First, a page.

“According to reporting from the Marine Corps Times, members have defended the Marines United group as a way to prevent suicide and help troops recover from post-traumatic stress disorder. Reddit user MUActual, who claimed to be a group administrator, posted the group’s policy on nude photos last year. He wrote that “explicit” content is allowed, and if members would like to share nude photos of their exes or significant others, they should ask for permission from the women first. Still, “under the fair use policy and laws regarding the ownership of digital media, [members] are not required to do so,” the administrator added. “At worst,” he went on, the photos are “juvenile, but exactly what you would expect from the kind of men who have experienced what less than one tenth of one percent of the population has experienced.” [emphasis mine]

      These men do not see women as human. They are simply objects to be exploited. And it’s no surprise to see Reddit and 4Chan listed in this article.

  4. It is hard to call it grandstanding when she asks serious questions about the safety of female Marines and the Commandant can’t answer her. It is a disgrace and his lack of an ability to answer any of her questions on accountability and changing the culture pretty much acknowledges that.

    • She doesn’t want a solid answer. She wants to be known as a keepin’-it-real congresswoman. She wants to pick apart the Commandant of the Marine Corps and look like a hard ass while doing it. She wants to look like someone who has everything that is entrusted to her in perfect order, and walk off stage to an applause. Just as men used women to satisfy their anger and lust and thus created this situation, this woman is using them for her personal political gain.

      The issue of lust and objectification has been an issue since the time of Christ, and before then. Men like myself and others who have either occasionally or regularly inappropriately used the images of women to serve our selfish desires, whether for revenge or gratification or otherwise, are not exclusive to the Marine Corps. The issue is bigger than the Commandant or the Corps. That doesn’t mean it’s not an issue, but it does mean it’s one that the Commandant will not solve by himself.

      Men need to be men, and if anything good comes from this, it will be that we will see that a boy does not become a man when he becomes a Marine. He becomes a man when he submits himself to the foremost example of a strong, powerful, safe and secure man. Namely, Christ.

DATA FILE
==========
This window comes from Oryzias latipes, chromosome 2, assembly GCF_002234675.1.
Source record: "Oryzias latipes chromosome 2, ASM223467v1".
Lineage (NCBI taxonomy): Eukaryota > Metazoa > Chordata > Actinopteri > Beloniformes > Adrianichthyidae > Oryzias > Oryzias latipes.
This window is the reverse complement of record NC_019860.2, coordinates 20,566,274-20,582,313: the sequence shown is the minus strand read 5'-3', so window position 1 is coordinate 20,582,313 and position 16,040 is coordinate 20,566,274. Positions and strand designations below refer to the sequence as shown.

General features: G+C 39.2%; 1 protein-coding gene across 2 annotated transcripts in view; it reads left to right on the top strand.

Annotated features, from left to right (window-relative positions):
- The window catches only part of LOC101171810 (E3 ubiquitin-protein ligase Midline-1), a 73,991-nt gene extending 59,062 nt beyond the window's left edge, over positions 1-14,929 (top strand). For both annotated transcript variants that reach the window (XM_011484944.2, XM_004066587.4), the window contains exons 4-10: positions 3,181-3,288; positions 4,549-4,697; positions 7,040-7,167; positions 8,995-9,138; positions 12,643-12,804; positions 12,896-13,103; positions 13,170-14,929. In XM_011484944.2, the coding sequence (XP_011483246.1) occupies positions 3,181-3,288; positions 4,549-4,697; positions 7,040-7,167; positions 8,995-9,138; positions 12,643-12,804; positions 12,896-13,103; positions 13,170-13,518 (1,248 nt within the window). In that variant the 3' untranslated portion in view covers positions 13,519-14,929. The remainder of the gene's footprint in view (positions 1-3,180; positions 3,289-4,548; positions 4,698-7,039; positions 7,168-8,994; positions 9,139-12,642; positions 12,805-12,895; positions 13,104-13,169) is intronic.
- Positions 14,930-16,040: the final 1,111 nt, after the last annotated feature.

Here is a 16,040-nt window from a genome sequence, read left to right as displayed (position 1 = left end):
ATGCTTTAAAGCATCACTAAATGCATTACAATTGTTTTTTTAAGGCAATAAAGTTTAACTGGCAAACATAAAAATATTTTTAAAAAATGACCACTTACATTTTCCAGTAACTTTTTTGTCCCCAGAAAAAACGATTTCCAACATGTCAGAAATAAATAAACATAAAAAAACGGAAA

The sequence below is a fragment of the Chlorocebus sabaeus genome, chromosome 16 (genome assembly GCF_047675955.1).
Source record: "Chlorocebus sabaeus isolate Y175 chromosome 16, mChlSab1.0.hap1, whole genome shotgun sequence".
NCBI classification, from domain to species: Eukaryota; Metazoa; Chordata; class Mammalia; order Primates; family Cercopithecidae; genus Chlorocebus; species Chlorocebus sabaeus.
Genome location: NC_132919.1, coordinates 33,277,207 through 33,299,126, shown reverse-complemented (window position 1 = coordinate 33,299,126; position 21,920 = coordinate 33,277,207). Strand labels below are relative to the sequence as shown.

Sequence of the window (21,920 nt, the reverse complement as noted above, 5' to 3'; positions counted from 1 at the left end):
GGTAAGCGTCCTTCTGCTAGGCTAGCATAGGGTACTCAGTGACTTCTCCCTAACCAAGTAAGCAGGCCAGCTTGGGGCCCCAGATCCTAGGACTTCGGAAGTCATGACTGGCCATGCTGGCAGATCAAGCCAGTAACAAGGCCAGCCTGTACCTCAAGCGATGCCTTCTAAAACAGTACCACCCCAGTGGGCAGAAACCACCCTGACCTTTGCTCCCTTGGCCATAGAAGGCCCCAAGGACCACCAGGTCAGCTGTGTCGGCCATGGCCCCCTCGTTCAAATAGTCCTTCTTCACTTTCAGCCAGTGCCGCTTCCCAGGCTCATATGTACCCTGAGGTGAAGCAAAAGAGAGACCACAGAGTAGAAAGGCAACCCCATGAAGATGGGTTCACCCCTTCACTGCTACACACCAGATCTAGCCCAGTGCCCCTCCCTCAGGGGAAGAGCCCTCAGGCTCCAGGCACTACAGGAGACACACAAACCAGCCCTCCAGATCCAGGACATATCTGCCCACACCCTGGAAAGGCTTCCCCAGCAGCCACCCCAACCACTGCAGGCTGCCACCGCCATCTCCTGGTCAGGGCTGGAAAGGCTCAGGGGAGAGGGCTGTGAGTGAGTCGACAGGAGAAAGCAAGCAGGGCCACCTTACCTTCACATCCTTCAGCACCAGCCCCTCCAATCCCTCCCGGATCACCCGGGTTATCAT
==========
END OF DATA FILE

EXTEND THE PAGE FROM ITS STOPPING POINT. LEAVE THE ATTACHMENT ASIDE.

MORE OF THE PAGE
I do not understand why no one seems to want to ask the women involved, particularly those who created these photos intentionally, whether or not they may have been mistaken. Are they not victims of their own choices, at least in part?

      • Andrew is diluting through expansion. Of course this behavior is bigger than the marine corp., but this post was written about the article linked to. This story is about specific incidents in the marines. It’s about a hearing on what happened in the marines. And since when is asking the person in charge how they are handling the situation and who has been held accountable grandstanding? That’s Investigation 101. Not sure how you’d expect a hearing on this to go.

        And, no, the women aren’t responsible. Unless one views them as community property.

        • Andrew doesn’t know Senator Gillenbrand’s record here, either. She was at the forefront to move rape prosecutions to civilians rather than the military in an effort to get them taken seriously. If the Commandant had actually given a solid answer he could have blunted all of the Senator’s (righteous) fury. Unless, of course, you are making the case that the male Commandant shouldn’t have to answer to the (female) United States Senator.

        • I mean most of them took the pictures of themselves. Maybe they didn’t know what might happen with those photos, which seems a little naive, but let’s at least acknowledge the simple fact that this could not have happened without (for most of them) their cooperation. Not that it makes the actions of some men more justified.

          And anyway, given the number of Marines who are not active duty but are veterans, isn’t this really an American man issue than it is a Marine Corps issue?